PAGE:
Fallingwater was designed by Frank Lloyd Wright in 1935. Construction began a year later and was eventually completed in 1939. Many consider Fallingwater one of Wright’s finest creations. Hence why Smithsonian Magazine counted it as one of the 28 Places to See Before You Die. Now, thanks to the mini movie above, you can watch the building of Fallingwater take place right before your eyes, and then take a tour of the house. It’s all done in computer graphics and runs 4+ minutes. And, as one reader tells us, the “video is as real as it gets.” You can learn more about the film and the house at this web site.
For more Frank Lloyd Wright, you’ll also want to visit the R.W. Lindholm Service Station, a gas station designed by the famous architect in the 1930s. We’ll take you on a virtual tour right here.
Have seen this! It is beautiful!!! What a wonder work of art!!!!
Is there any way to slow this down to half speed? Far too much to take in at the speed it’s being played at.
As to the ‘house’ itself; it’s not a house, it’s a castle! What an imagination he had to be able to design such a building in such an unusual position and make best use of the natural features existing there.
Wonderful film but far too fast. It’s supposed to be a place of great beauty, in harmony with its surroundings. We need to take it in slowly.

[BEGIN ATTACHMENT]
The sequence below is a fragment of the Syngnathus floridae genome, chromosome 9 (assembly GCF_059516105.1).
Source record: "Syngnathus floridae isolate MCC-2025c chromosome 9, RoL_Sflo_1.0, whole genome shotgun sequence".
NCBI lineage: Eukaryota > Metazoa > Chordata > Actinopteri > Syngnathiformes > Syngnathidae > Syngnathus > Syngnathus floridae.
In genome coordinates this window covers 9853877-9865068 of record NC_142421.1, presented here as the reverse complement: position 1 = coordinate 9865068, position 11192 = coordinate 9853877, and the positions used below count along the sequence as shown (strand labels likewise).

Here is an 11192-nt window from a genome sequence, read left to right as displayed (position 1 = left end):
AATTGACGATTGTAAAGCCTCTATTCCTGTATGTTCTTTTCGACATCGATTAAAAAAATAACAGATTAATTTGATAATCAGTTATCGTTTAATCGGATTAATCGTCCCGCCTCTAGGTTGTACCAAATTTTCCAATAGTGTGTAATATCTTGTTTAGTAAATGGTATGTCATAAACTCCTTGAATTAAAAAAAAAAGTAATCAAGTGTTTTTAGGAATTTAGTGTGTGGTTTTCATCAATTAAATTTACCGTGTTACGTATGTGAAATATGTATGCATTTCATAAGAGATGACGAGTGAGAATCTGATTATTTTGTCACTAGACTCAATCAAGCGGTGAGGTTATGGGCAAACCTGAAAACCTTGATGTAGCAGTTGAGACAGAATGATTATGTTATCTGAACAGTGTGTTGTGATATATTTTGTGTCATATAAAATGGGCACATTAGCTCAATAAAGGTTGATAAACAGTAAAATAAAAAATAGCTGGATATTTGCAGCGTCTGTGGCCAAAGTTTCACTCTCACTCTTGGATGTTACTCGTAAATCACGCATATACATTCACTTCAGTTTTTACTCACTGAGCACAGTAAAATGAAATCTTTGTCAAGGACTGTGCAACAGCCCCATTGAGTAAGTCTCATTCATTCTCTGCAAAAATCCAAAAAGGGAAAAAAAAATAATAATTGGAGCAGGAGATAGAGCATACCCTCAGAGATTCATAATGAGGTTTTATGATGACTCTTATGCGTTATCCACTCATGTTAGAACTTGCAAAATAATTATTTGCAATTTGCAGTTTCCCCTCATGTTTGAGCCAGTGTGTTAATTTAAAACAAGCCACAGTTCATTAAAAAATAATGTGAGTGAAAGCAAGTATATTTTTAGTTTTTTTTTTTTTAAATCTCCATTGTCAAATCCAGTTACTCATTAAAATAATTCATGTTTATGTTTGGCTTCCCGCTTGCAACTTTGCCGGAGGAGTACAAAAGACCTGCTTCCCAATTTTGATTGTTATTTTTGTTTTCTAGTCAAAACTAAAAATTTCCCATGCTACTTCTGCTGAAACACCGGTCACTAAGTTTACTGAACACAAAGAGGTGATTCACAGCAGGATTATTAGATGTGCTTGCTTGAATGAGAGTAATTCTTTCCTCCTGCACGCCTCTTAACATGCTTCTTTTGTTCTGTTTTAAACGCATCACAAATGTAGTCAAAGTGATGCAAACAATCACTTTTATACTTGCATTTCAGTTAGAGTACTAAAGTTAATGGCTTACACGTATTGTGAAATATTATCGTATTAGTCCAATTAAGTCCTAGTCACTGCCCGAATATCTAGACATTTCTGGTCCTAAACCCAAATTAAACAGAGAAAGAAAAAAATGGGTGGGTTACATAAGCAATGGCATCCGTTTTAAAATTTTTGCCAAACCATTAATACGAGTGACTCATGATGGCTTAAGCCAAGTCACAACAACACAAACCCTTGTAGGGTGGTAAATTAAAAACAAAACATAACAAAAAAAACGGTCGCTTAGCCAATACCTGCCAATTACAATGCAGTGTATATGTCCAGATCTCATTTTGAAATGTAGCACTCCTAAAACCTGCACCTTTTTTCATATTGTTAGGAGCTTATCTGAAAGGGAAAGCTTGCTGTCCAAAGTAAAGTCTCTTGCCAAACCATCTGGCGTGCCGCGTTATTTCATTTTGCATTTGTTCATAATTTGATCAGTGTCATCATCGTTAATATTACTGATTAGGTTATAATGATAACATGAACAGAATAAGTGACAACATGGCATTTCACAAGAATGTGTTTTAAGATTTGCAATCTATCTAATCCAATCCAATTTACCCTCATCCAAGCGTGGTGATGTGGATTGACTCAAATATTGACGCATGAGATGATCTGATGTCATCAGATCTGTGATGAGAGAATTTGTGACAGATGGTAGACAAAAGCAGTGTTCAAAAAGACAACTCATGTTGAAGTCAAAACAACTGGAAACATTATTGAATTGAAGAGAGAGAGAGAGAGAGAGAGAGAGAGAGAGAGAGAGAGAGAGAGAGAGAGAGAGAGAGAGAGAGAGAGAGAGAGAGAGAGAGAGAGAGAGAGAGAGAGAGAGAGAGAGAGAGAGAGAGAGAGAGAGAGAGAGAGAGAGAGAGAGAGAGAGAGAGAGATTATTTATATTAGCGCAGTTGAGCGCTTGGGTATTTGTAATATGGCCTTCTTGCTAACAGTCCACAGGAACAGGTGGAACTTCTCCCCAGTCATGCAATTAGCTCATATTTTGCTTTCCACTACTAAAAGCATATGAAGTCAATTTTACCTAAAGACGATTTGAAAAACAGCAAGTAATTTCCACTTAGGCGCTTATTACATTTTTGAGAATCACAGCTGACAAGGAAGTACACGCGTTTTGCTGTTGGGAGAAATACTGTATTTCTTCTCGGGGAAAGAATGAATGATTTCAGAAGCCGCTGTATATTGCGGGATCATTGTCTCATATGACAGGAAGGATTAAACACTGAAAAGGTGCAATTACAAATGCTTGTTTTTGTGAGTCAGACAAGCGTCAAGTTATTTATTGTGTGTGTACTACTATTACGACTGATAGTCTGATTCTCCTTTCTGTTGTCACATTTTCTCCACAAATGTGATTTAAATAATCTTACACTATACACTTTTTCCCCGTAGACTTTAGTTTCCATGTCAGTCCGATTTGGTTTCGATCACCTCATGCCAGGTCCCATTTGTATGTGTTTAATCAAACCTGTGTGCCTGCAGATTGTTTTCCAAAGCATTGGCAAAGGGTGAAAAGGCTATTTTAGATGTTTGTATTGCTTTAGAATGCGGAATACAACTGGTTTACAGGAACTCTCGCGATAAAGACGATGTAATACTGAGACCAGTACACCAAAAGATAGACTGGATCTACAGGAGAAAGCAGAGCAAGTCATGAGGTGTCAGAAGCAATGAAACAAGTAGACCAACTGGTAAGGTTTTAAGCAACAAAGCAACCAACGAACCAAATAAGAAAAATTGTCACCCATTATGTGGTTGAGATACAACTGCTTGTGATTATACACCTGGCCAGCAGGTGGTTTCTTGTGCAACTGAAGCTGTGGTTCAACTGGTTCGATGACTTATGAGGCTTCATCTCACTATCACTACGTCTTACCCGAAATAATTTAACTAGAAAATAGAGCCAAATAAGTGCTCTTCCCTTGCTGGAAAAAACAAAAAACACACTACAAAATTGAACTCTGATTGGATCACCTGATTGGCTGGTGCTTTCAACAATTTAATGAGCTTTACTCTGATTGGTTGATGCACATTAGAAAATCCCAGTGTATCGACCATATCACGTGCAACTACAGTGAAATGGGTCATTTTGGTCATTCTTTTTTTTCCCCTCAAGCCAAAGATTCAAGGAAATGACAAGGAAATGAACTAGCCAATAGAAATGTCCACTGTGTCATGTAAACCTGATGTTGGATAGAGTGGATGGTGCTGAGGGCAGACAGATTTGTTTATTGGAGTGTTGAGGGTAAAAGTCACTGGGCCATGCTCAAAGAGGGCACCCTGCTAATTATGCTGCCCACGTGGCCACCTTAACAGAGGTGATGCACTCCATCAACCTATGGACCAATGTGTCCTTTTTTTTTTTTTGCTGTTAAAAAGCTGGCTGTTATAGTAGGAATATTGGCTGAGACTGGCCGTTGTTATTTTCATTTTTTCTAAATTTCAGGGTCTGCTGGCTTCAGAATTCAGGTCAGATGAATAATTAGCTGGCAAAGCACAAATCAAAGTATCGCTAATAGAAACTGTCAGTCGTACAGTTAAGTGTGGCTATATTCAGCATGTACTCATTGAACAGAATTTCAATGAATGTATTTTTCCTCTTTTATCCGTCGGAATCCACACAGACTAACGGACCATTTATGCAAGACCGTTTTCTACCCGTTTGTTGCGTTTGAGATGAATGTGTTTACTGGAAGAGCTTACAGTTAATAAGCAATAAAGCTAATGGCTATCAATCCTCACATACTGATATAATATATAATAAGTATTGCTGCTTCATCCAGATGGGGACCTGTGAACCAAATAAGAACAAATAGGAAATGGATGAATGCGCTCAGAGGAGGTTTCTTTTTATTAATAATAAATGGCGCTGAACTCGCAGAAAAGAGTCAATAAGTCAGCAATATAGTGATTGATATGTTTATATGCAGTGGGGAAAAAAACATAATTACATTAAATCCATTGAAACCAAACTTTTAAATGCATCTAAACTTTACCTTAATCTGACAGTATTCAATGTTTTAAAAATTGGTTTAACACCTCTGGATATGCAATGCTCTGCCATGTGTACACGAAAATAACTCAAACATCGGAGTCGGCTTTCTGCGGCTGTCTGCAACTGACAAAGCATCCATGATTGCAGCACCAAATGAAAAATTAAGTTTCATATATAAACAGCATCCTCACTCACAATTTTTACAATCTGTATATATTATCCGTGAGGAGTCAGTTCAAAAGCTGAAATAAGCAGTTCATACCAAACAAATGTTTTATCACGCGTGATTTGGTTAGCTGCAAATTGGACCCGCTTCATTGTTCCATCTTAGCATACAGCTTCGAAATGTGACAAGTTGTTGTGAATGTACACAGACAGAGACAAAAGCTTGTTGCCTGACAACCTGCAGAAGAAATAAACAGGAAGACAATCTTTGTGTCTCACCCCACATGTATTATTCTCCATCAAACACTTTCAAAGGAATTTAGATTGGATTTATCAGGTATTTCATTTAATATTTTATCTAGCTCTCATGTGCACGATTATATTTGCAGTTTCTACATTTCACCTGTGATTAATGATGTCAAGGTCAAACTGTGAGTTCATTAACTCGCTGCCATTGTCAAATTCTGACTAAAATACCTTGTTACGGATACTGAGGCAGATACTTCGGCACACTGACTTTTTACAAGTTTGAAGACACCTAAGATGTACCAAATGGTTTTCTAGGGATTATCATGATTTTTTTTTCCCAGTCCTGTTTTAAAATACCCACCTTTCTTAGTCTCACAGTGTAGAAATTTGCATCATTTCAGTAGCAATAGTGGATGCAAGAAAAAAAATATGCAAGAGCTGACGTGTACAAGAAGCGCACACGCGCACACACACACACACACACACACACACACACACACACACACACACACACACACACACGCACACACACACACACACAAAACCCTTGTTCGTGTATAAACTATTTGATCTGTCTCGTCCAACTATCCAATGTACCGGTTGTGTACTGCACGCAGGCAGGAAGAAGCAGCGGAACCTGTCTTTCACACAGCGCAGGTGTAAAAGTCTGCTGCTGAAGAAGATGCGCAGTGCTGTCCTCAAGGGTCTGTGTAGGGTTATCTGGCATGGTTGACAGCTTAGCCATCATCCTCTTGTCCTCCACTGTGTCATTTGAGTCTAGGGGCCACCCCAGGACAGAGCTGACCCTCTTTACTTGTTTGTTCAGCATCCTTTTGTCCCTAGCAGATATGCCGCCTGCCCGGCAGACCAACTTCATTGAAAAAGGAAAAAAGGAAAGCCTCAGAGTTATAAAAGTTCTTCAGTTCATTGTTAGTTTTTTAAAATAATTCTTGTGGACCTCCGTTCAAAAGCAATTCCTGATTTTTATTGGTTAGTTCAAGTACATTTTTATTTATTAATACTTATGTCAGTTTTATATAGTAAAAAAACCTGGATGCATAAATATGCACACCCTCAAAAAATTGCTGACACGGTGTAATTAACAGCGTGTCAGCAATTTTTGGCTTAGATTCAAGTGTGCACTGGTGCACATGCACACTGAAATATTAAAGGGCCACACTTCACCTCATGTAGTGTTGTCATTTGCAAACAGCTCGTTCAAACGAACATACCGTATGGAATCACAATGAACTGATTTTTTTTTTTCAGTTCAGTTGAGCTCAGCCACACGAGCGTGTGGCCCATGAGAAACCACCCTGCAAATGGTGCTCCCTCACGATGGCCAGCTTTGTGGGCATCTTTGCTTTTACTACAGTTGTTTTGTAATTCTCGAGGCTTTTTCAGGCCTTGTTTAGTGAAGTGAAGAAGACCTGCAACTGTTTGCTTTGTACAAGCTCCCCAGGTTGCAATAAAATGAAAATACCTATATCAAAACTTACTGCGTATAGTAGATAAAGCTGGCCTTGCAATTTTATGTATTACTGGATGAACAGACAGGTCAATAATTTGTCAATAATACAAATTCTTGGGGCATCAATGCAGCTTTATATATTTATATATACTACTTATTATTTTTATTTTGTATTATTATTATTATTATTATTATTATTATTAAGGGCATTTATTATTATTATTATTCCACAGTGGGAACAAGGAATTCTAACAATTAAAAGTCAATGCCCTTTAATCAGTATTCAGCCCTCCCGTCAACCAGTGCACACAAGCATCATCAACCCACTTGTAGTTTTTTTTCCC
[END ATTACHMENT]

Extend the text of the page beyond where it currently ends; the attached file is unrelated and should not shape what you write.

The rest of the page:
Great animation and the visuals help me understand how the place was designed but one quarter of the 4 minutes is credits!
Here’s a link some might find interesting, a discussion of the notorious problems with the structural design of the house. It discusses the problems in a brief but very technical way, but also puts them in context, eg: “After 70 years, a little structural problem on the best house ever designed doesn’t strike me as something that raises any kind of revisionist issues in terms of Wright’s career. He was working on some kind of edge, and a certain amount of risk is entailed.”
It would be even more incredible to see humans in the process of building this masterpiece.
I visited Fallingwater and was struck by how FLW designed the low doorways for its family of short people.